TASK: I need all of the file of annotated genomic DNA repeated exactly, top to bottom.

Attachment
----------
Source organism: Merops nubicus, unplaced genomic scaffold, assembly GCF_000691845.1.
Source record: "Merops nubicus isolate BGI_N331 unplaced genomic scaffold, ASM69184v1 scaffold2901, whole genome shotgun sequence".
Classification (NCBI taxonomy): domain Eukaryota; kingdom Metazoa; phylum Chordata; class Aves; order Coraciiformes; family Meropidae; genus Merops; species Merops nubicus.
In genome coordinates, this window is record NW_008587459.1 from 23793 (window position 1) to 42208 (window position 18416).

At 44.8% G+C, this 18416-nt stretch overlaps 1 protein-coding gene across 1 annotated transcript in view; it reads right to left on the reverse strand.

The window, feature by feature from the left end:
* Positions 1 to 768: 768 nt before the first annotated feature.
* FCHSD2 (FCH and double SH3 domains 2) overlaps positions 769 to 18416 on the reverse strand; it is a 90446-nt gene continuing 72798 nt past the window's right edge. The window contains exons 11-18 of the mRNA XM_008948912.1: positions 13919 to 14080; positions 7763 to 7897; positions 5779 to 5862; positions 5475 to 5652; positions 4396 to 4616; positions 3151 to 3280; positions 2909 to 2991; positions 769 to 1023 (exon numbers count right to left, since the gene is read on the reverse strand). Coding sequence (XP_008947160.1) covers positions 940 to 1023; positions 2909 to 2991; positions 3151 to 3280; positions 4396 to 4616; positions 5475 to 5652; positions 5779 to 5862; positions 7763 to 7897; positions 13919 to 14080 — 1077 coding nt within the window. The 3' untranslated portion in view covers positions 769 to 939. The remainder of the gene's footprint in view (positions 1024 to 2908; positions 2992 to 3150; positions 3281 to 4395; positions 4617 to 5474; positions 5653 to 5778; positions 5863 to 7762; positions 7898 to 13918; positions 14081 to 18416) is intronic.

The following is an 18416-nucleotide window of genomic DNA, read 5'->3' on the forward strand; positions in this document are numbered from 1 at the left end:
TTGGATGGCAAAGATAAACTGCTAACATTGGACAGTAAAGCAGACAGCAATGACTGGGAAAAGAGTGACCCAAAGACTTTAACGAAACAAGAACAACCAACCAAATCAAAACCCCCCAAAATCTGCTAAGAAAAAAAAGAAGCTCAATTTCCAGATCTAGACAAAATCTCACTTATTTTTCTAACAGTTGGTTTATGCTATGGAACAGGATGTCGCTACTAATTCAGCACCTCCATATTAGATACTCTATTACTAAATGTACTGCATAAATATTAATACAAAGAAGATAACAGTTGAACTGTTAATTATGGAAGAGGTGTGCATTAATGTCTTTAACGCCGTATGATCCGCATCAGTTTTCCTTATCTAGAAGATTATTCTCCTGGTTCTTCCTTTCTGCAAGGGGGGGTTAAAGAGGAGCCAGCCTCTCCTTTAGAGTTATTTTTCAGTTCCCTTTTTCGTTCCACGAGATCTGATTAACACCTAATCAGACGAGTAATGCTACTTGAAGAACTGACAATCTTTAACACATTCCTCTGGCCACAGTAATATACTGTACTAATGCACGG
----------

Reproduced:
Source organism: Merops nubicus, unplaced genomic scaffold, assembly GCF_000691845.1.
Source record: "Merops nubicus isolate BGI_N331 unplaced genomic scaffold, ASM69184v1 scaffold2901, whole genome shotgun sequence".
Classification (NCBI taxonomy): domain Eukaryota; kingdom Metazoa; phylum Chordata; class Aves; order Coraciiformes; family Meropidae; genus Merops; species Merops nubicus.
In genome coordinates, this window is record NW_008587459.1 from 23793 (window position 1) to 42208 (window position 18416).

At 44.8% G+C, this 18416-nt stretch overlaps 1 protein-coding gene across 1 annotated transcript in view; it reads right to left on the reverse strand.

The window, feature by feature from the left end:
* Positions 1 to 768: 768 nt before the first annotated feature.
* FCHSD2 (FCH and double SH3 domains 2) overlaps positions 769 to 18416 on the reverse strand; it is a 90446-nt gene continuing 72798 nt past the window's right edge. The window contains exons 11-18 of the mRNA XM_008948912.1: positions 13919 to 14080; positions 7763 to 7897; positions 5779 to 5862; positions 5475 to 5652; positions 4396 to 4616; positions 3151 to 3280; positions 2909 to 2991; positions 769 to 1023 (exon numbers count right to left, since the gene is read on the reverse strand). Coding sequence (XP_008947160.1) covers positions 940 to 1023; positions 2909 to 2991; positions 3151 to 3280; positions 4396 to 4616; positions 5475 to 5652; positions 5779 to 5862; positions 7763 to 7897; positions 13919 to 14080 — 1077 coding nt within the window. The 3' untranslated portion in view covers positions 769 to 939. The remainder of the gene's footprint in view (positions 1024 to 2908; positions 2992 to 3150; positions 3281 to 4395; positions 4617 to 5474; positions 5653 to 5778; positions 5863 to 7762; positions 7898 to 13918; positions 14081 to 18416) is intronic.

The following is an 18416-nucleotide window of genomic DNA, read 5'->3' on the forward strand; positions in this document are numbered from 1 at the left end:
TTGGATGGCAAAGATAAACTGCTAACATTGGACAGTAAAGCAGACAGCAATGACTGGGAAAAGAGTGACCCAAAGACTTTAACGAAACAAGAACAACCAACCAAATCAAAACCCCCCAAAATCTGCTAAGAAAAAAAAGAAGCTCAATTTCCAGATCTAGACAAAATCTCACTTATTTTTCTAACAGTTGGTTTATGCTATGGAACAGGATGTCGCTACTAATTCAGCACCTCCATATTAGATACTCTATTACTAAATGTACTGCATAAATATTAATACAAAGAAGATAACAGTTGAACTGTTAATTATGGAAGAGGTGTGCATTAATGTCTTTAACGCCGTATGATCCGCATCAGTTTTCCTTATCTAGAAGATTATTCTCCTGGTTCTTCCTTTCTGCAAGGGGGGGTTAAAGAGGAGCCAGCCTCTCCTTTAGAGTTATTTTTCAGTTCCCTTTTTCGTTCCACGAGATCTGATTAACACCTAATCAGACGAGTAATGCTACTTGAAGAACTGACAATCTTTAACACATTCCTCTGGCCACAGTAATATACTGTACTAATGCACGG